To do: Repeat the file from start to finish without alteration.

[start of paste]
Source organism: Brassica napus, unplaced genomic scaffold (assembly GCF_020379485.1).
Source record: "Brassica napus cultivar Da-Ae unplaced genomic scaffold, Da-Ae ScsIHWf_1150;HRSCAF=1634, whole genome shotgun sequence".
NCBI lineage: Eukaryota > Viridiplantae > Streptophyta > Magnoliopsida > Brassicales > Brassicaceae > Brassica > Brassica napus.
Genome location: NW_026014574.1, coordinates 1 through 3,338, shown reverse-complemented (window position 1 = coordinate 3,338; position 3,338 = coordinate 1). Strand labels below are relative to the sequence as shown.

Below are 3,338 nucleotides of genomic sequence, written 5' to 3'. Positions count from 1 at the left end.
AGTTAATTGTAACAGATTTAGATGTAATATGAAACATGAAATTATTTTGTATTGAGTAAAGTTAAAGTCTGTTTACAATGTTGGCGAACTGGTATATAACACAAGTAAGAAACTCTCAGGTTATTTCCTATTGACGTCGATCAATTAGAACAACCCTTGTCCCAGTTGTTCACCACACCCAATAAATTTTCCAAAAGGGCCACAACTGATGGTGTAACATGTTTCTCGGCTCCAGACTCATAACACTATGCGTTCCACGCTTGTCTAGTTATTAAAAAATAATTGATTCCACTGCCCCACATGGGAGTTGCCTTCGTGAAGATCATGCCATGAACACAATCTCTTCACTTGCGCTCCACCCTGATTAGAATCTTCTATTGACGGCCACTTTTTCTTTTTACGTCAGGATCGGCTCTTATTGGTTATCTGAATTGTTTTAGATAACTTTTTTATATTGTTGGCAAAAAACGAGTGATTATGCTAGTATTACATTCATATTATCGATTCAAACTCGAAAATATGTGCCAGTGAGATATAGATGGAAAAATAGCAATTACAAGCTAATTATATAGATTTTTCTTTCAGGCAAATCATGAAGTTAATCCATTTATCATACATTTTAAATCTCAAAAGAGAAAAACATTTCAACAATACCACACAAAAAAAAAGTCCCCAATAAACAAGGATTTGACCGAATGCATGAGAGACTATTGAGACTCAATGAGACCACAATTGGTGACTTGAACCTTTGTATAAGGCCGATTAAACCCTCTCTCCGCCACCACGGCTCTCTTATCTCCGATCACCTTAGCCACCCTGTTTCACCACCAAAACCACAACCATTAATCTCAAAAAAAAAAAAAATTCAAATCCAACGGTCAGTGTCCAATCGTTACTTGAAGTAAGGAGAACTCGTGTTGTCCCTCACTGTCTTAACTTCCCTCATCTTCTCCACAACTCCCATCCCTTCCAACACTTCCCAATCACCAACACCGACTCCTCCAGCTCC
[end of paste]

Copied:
Source organism: Brassica napus, unplaced genomic scaffold (assembly GCF_020379485.1).
Source record: "Brassica napus cultivar Da-Ae unplaced genomic scaffold, Da-Ae ScsIHWf_1150;HRSCAF=1634, whole genome shotgun sequence".
NCBI lineage: Eukaryota > Viridiplantae > Streptophyta > Magnoliopsida > Brassicales > Brassicaceae > Brassica > Brassica napus.
Genome location: NW_026014574.1, coordinates 1 through 3,338, shown reverse-complemented (window position 1 = coordinate 3,338; position 3,338 = coordinate 1). Strand labels below are relative to the sequence as shown.

Below are 3,338 nucleotides of genomic sequence, written 5' to 3'. Positions count from 1 at the left end.
AGTTAATTGTAACAGATTTAGATGTAATATGAAACATGAAATTATTTTGTATTGAGTAAAGTTAAAGTCTGTTTACAATGTTGGCGAACTGGTATATAACACAAGTAAGAAACTCTCAGGTTATTTCCTATTGACGTCGATCAATTAGAACAACCCTTGTCCCAGTTGTTCACCACACCCAATAAATTTTCCAAAAGGGCCACAACTGATGGTGTAACATGTTTCTCGGCTCCAGACTCATAACACTATGCGTTCCACGCTTGTCTAGTTATTAAAAAATAATTGATTCCACTGCCCCACATGGGAGTTGCCTTCGTGAAGATCATGCCATGAACACAATCTCTTCACTTGCGCTCCACCCTGATTAGAATCTTCTATTGACGGCCACTTTTTCTTTTTACGTCAGGATCGGCTCTTATTGGTTATCTGAATTGTTTTAGATAACTTTTTTATATTGTTGGCAAAAAACGAGTGATTATGCTAGTATTACATTCATATTATCGATTCAAACTCGAAAATATGTGCCAGTGAGATATAGATGGAAAAATAGCAATTACAAGCTAATTATATAGATTTTTCTTTCAGGCAAATCATGAAGTTAATCCATTTATCATACATTTTAAATCTCAAAAGAGAAAAACATTTCAACAATACCACACAAAAAAAAAGTCCCCAATAAACAAGGATTTGACCGAATGCATGAGAGACTATTGAGACTCAATGAGACCACAATTGGTGACTTGAACCTTTGTATAAGGCCGATTAAACCCTCTCTCCGCCACCACGGCTCTCTTATCTCCGATCACCTTAGCCACCCTGTTTCACCACCAAAACCACAACCATTAATCTCAAAAAAAAAAAAAATTCAAATCCAACGGTCAGTGTCCAATCGTTACTTGAAGTAAGGAGAACTCGTGTTGTCCCTCACTGTCTTAACTTCCCTCATCTTCTCCACAACTCCCATCCCTTCCAACACTTCCCAATCACCAACACCGACTCCTCCAGCTCC